Re: [APBR_analysis] Minnesota statistical domination?
- On Thu, 25 Apr 2002, Dean Oliver wrote:
>Well that's one area where statistical analysis is easier in basketball
> People kept saying last night that Minnesota dominated the first game of
> their series in terms of statistics. I am guessing that all they were
> looking at was rebounding. Sure, Minnesota dominated the boards, winning
> 58 to 39. But that was it. Everything else, Minnesota pretty much lost
> in. Weird that they were commenting that way.
than in baseball: if a team truly is dominating a game statistically in
basketball, meaning that we're looking at all the relevant stats such as
rebounding, FG%, TO, FT% & FTA, etc. then we can be darned sure that that
same team is also dominating on the scoreboard.
In contrast, most baseball stats are not about runs per se, but the events
which tend to lead to runs: hits, walks, double plays, stolen bases,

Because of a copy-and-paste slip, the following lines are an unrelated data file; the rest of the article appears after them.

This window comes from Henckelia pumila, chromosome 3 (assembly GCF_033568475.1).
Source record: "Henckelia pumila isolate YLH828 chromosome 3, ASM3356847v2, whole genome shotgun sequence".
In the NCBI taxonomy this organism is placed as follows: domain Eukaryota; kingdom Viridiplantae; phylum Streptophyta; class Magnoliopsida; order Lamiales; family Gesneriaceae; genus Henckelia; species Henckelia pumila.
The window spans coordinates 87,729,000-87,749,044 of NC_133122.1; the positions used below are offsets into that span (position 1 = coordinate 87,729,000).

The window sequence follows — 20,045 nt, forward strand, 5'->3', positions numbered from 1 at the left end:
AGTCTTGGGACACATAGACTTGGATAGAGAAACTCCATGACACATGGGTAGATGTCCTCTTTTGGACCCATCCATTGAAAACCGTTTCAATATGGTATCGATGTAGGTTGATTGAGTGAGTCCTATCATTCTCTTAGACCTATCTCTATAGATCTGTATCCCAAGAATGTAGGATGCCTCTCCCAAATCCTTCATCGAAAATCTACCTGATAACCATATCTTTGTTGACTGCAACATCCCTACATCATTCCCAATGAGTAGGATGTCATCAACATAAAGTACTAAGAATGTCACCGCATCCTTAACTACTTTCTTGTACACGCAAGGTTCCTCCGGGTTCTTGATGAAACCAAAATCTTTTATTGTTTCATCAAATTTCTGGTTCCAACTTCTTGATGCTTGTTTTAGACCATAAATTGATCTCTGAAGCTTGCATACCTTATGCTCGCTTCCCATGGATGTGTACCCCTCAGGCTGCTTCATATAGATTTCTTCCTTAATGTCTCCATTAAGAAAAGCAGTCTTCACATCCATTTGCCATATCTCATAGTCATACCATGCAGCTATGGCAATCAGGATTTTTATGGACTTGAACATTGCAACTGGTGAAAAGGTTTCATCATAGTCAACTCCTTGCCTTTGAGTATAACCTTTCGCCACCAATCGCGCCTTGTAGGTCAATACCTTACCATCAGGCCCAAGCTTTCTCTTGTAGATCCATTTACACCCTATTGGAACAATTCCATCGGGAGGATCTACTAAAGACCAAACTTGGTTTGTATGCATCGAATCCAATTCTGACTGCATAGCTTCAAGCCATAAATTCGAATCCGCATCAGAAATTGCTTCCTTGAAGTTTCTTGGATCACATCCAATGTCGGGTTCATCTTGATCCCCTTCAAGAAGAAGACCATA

extra base hits, etc. A team can dominate in those, but if it leaves
those guys left on base, it can still lose 2-0 to a team which managed to
bunch together a walk and two singles in one inning, and a walk, stolen
base, passed ball, and sacrifice fly in another.
But yes, if Minnesota dominated the boards, but not in the other stats,
and as a result lost the game, then it really is not correct to say that
they dominated statistically.
> 5. Only 6 games did the winning team lose the board battle by as many asLooks like the commentators should've said that Minnesota dominated the
> 19, as the Mavs did. 40 times the winning team won the boards by 19 or
> more. Maybe in that last perspective, it looks a little odd.
boards, rather than the stats.